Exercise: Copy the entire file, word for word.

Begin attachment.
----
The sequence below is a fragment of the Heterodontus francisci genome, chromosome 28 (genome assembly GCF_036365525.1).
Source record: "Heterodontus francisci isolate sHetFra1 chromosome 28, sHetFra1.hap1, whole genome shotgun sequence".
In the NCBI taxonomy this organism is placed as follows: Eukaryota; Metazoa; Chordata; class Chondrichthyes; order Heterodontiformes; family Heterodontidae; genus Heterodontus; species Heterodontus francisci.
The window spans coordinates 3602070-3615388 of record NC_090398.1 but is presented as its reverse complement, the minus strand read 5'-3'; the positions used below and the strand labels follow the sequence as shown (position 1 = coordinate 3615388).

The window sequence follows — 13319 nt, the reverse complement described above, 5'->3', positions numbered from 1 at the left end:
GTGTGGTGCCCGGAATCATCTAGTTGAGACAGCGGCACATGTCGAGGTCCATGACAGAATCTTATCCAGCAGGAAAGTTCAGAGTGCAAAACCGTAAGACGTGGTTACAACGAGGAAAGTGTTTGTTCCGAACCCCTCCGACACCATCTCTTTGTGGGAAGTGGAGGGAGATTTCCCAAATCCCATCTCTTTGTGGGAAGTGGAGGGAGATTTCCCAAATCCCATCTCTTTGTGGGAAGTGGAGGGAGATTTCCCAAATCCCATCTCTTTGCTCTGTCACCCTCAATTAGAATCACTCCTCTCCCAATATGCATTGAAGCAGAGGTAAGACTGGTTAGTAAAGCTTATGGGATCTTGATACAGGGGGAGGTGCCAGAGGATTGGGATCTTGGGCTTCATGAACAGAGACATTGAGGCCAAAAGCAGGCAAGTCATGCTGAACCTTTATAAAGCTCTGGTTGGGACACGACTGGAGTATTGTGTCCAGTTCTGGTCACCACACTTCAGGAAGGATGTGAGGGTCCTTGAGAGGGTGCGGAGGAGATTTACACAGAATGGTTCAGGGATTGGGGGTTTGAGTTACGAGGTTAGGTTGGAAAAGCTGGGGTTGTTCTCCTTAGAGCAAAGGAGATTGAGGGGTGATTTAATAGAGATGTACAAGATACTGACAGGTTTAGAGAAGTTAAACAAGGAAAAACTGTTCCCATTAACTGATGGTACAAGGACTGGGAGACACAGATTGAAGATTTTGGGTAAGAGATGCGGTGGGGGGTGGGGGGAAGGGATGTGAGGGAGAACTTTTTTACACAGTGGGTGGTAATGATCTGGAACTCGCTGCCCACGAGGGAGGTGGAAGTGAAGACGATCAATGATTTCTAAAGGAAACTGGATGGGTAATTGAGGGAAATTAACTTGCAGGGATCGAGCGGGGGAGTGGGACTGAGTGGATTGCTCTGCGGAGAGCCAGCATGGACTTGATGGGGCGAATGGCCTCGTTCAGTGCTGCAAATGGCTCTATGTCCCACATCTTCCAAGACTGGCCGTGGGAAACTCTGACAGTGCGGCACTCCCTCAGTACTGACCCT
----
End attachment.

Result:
The sequence below is a fragment of the Heterodontus francisci genome, chromosome 28 (genome assembly GCF_036365525.1).
Source record: "Heterodontus francisci isolate sHetFra1 chromosome 28, sHetFra1.hap1, whole genome shotgun sequence".
In the NCBI taxonomy this organism is placed as follows: Eukaryota; Metazoa; Chordata; class Chondrichthyes; order Heterodontiformes; family Heterodontidae; genus Heterodontus; species Heterodontus francisci.
The window spans coordinates 3602070-3615388 of record NC_090398.1 but is presented as its reverse complement, the minus strand read 5'-3'; the positions used below and the strand labels follow the sequence as shown (position 1 = coordinate 3615388).

The window sequence follows — 13319 nt, the reverse complement described above, 5'->3', positions numbered from 1 at the left end:
GTGTGGTGCCCGGAATCATCTAGTTGAGACAGCGGCACATGTCGAGGTCCATGACAGAATCTTATCCAGCAGGAAAGTTCAGAGTGCAAAACCGTAAGACGTGGTTACAACGAGGAAAGTGTTTGTTCCGAACCCCTCCGACACCATCTCTTTGTGGGAAGTGGAGGGAGATTTCCCAAATCCCATCTCTTTGTGGGAAGTGGAGGGAGATTTCCCAAATCCCATCTCTTTGTGGGAAGTGGAGGGAGATTTCCCAAATCCCATCTCTTTGCTCTGTCACCCTCAATTAGAATCACTCCTCTCCCAATATGCATTGAAGCAGAGGTAAGACTGGTTAGTAAAGCTTATGGGATCTTGATACAGGGGGAGGTGCCAGAGGATTGGGATCTTGGGCTTCATGAACAGAGACATTGAGGCCAAAAGCAGGCAAGTCATGCTGAACCTTTATAAAGCTCTGGTTGGGACACGACTGGAGTATTGTGTCCAGTTCTGGTCACCACACTTCAGGAAGGATGTGAGGGTCCTTGAGAGGGTGCGGAGGAGATTTACACAGAATGGTTCAGGGATTGGGGGTTTGAGTTACGAGGTTAGGTTGGAAAAGCTGGGGTTGTTCTCCTTAGAGCAAAGGAGATTGAGGGGTGATTTAATAGAGATGTACAAGATACTGACAGGTTTAGAGAAGTTAAACAAGGAAAAACTGTTCCCATTAACTGATGGTACAAGGACTGGGAGACACAGATTGAAGATTTTGGGTAAGAGATGCGGTGGGGGGTGGGGGGAAGGGATGTGAGGGAGAACTTTTTTACACAGTGGGTGGTAATGATCTGGAACTCGCTGCCCACGAGGGAGGTGGAAGTGAAGACGATCAATGATTTCTAAAGGAAACTGGATGGGTAATTGAGGGAAATTAACTTGCAGGGATCGAGCGGGGGAGTGGGACTGAGTGGATTGCTCTGCGGAGAGCCAGCATGGACTTGATGGGGCGAATGGCCTCGTTCAGTGCTGCAAATGGCTCTATGTCCCACATCTTCCAAGACTGGCCGTGGGAAACTCTGACAGTGCGGCACTCCCTCAGTACTGACCCT